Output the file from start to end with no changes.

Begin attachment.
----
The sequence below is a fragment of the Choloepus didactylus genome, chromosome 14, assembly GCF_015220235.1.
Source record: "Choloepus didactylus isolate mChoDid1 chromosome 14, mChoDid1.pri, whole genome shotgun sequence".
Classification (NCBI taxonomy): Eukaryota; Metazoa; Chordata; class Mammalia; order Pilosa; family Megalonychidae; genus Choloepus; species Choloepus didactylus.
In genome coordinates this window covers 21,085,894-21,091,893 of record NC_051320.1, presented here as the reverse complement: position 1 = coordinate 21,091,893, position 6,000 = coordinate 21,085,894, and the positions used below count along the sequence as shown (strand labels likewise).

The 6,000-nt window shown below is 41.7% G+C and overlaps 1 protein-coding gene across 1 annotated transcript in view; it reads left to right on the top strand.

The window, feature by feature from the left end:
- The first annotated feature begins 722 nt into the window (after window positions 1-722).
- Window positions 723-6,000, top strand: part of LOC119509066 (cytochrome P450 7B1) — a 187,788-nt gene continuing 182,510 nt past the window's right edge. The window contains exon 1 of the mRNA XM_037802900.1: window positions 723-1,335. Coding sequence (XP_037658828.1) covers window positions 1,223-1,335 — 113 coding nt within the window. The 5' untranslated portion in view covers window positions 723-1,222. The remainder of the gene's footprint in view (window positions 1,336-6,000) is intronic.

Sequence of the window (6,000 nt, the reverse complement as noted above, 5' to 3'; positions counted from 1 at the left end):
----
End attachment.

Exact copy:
The sequence below is a fragment of the Choloepus didactylus genome, chromosome 14, assembly GCF_015220235.1.
Source record: "Choloepus didactylus isolate mChoDid1 chromosome 14, mChoDid1.pri, whole genome shotgun sequence".
Classification (NCBI taxonomy): Eukaryota; Metazoa; Chordata; class Mammalia; order Pilosa; family Megalonychidae; genus Choloepus; species Choloepus didactylus.
In genome coordinates this window covers 21,085,894-21,091,893 of record NC_051320.1, presented here as the reverse complement: position 1 = coordinate 21,091,893, position 6,000 = coordinate 21,085,894, and the positions used below count along the sequence as shown (strand labels likewise).

The 6,000-nt window shown below is 41.7% G+C and overlaps 1 protein-coding gene across 1 annotated transcript in view; it reads left to right on the top strand.

The window, feature by feature from the left end:
- The first annotated feature begins 722 nt into the window (after window positions 1-722).
- Window positions 723-6,000, top strand: part of LOC119509066 (cytochrome P450 7B1) — a 187,788-nt gene continuing 182,510 nt past the window's right edge. The window contains exon 1 of the mRNA XM_037802900.1: window positions 723-1,335. Coding sequence (XP_037658828.1) covers window positions 1,223-1,335 — 113 coding nt within the window. The 5' untranslated portion in view covers window positions 723-1,222. The remainder of the gene's footprint in view (window positions 1,336-6,000) is intronic.

Sequence of the window (6,000 nt, the reverse complement as noted above, 5' to 3'; positions counted from 1 at the left end):